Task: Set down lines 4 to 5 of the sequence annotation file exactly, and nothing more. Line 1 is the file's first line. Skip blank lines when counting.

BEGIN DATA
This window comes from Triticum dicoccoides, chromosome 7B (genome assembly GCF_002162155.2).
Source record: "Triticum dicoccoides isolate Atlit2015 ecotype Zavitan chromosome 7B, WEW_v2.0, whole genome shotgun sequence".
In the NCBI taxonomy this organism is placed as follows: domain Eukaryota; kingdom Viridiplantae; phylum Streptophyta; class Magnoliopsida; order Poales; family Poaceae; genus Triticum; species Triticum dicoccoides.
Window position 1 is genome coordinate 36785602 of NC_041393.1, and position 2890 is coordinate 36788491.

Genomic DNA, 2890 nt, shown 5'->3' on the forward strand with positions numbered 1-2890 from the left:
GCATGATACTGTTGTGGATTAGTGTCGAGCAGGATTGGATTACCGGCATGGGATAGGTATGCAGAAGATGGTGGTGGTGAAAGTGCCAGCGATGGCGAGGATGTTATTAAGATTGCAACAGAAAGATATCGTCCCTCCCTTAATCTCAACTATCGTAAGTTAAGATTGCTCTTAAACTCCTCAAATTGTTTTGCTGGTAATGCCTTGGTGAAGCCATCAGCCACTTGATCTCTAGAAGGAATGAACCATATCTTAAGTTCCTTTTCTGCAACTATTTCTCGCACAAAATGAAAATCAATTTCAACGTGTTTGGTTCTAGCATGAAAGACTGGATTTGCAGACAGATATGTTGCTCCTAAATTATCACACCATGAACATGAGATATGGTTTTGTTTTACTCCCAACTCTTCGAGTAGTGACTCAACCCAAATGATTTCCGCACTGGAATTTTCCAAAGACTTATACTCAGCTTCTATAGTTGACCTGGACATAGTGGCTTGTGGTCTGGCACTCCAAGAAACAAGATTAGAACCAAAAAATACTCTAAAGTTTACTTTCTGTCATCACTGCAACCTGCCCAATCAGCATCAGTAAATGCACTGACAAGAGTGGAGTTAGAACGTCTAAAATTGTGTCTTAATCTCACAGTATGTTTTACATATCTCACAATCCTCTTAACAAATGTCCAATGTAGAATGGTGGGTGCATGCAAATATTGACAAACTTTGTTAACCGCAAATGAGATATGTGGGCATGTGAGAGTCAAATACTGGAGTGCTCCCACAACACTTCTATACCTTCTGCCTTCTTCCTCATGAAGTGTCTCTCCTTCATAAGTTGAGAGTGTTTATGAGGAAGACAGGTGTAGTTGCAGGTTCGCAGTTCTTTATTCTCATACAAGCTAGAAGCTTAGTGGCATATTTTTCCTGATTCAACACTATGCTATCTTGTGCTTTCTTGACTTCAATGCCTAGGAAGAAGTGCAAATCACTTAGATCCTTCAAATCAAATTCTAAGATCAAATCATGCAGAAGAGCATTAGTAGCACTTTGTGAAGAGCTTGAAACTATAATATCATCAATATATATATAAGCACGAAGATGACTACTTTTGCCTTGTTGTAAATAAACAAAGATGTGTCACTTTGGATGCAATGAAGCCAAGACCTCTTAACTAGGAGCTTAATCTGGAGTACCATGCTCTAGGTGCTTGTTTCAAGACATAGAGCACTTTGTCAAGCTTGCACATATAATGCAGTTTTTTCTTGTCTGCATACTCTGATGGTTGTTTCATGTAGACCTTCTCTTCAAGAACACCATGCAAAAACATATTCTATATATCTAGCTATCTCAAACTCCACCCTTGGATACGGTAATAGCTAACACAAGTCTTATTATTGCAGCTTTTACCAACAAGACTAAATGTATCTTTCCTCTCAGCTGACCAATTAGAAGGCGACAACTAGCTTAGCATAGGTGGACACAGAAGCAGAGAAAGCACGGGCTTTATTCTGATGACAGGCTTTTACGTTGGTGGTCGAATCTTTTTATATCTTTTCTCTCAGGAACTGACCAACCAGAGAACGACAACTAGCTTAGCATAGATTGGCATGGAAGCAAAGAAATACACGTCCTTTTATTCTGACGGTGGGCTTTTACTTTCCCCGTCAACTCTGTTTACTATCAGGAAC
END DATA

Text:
Window position 1 is genome coordinate 36785602 of NC_041393.1, and position 2890 is coordinate 36788491.

Genomic DNA, 2890 nt, shown 5'->3' on the forward strand with positions numbered 1-2890 from the left: